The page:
Murder in the West End (original title: See How They Run) is a film by Tom George produced by Searchlight Pictures and played by Sam Rockwell, Saoirse Ronan, Adrien Brody, Ruth Wilson And David Eyelowo available from yesterday on Disney+. This is the review.
London, West End district, 1953. At the Ambassadors, at the end of the hundredth performance of Agatha Christie’s play Mousetrap, producer John Woolf’s decision to make a film adaptation is celebrated. For this reason, the event is also attended by Leo Köpernick, rude and mellifluous American director in charge of directing the film and at loggerheads with the homosexual screenwriter Mervyn Cocker-Norris.
When Köpernick is brutally murdered backstage at the theatre, all members of the cast, including producer Woolf and theater owner Petula Spencer, are under suspicion. The alcoholic Inspector Stoppard is charged with conducting the investigation and is joined by the young and enterprising – too much – Agent Stalker. But getting to the identity of the killer will not be an easy task.
On a screenplay by Mark Chappelldirector Tom George weaves an intricate weave that is at the same time homage and parody of Agatha Christie’s detective stories. Behind the surface of entertainmentonly apparently an end in itself, and of detection that one would expect to find in a classic thriller, a sincere and refined game of references and quotations emerges which constitute an amused and amusing meta-textual discourse.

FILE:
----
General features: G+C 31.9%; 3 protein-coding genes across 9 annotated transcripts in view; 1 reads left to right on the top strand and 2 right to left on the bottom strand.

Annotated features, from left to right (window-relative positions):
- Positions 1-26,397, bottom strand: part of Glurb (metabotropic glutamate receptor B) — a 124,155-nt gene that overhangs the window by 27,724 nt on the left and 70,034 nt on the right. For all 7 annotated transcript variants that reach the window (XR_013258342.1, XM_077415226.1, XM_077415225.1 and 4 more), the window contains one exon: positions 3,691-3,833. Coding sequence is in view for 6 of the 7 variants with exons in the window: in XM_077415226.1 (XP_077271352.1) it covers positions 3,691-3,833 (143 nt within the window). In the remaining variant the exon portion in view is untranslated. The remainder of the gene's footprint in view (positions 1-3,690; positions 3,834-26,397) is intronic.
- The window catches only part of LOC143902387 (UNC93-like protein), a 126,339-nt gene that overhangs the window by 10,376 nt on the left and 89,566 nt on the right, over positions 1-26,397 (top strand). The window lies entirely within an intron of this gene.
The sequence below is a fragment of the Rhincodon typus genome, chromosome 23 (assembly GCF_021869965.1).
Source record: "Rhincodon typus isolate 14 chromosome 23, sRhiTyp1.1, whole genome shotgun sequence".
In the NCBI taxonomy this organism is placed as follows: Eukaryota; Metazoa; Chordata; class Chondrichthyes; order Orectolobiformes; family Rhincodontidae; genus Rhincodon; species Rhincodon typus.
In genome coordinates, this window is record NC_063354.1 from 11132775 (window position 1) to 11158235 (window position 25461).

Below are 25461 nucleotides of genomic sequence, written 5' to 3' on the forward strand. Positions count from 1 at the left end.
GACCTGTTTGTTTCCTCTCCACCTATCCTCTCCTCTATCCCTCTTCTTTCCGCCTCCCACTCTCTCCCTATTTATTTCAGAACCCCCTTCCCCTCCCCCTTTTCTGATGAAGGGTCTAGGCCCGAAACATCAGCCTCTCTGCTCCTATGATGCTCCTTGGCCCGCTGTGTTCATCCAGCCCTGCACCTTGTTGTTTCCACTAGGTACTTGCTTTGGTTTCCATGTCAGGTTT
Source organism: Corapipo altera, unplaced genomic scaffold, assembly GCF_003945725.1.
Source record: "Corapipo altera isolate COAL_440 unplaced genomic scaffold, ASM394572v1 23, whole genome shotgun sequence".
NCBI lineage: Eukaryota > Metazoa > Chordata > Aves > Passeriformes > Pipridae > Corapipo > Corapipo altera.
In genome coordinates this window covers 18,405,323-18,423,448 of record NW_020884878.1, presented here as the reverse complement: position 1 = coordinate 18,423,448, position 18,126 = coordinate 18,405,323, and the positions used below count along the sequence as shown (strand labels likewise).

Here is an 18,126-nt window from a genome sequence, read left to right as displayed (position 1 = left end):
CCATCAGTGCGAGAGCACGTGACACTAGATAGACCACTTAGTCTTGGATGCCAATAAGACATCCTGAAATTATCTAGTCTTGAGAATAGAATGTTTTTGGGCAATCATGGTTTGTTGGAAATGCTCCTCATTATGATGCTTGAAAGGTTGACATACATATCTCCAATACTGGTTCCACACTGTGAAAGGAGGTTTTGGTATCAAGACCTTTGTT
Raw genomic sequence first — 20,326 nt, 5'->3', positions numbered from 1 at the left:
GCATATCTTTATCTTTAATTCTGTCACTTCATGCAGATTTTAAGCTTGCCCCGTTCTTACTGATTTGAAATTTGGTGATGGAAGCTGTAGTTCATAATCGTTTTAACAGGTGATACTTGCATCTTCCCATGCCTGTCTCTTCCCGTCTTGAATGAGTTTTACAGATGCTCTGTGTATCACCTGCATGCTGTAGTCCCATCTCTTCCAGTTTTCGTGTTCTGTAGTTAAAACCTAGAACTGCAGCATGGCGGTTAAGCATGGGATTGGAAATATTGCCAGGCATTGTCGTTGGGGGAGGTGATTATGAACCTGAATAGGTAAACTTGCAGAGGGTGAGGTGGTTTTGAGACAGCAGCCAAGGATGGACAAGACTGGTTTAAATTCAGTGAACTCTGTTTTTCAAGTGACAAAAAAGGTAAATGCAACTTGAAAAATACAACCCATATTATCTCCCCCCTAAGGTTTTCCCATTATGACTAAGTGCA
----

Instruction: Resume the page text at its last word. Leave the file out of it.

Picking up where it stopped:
Not just the work Mousetrap, uninterruptedly on the bill at the Ambassadors from 1952 to 2020 and holder of the record as the most performed work in the same theater, serves as the starting point for staging a mystery, but the film itself somehow becomes an extension of it. Like this, Murder in the West End (the original title, more subtle and witty, is to be preferred) is a continuous short circuit between reality and representation, between staging and truth, and on which the director moves characters and story. Because if it is true that the film we see is inspired by a theatrical work, we see this work “leaving” from the confined spaces of the theater to land in the real world, as well as the storyboards shown by Köpernick with his ideas for ( r) innovating the story he deemed boring then transform into what we are literally looking at.
We talk about The queen of Africa and Bogart, Grace Kelly and Hitchcock, the real characters (the producer Woolf, the actor Richard Attenborough) coexist with the imaginary ones created by Christie and the authors of the film. Because of this Murder in the West End, a “film about a film about the theatre”, is more than a yellow comedy: it is a postmodern work in the broadest sense of the term which refers to a thousand things without losing its identity. Indeed, the whodunit – despite being the cornerstone that forces the two protagonists to move and act – it is even placed in the background compared to the story and its infinite references, even if on closer inspection the director places all the elements in front of the spectator to try to resolve the problem independently ‘weave, as taught by Agatha Christie.
Of course, the direction is not particularly inventive but, with the exception of the split-screens that branch out the action, it does not allow itself head shots and runs away without smudging also managing (and it is no small feat) not to fall into the ridiculous.
Murder in the West End therefore it manages to be a film that is both classic and modern, perhaps not particularly memorable, but fresh and with the right rhythm: a tasty and pressing meta-cinematographic detective story that can please fans of the genre and those looking for something more sophisticated.
Murder in the West End is currently available on the digital platform of Disney+.
Murder in the West End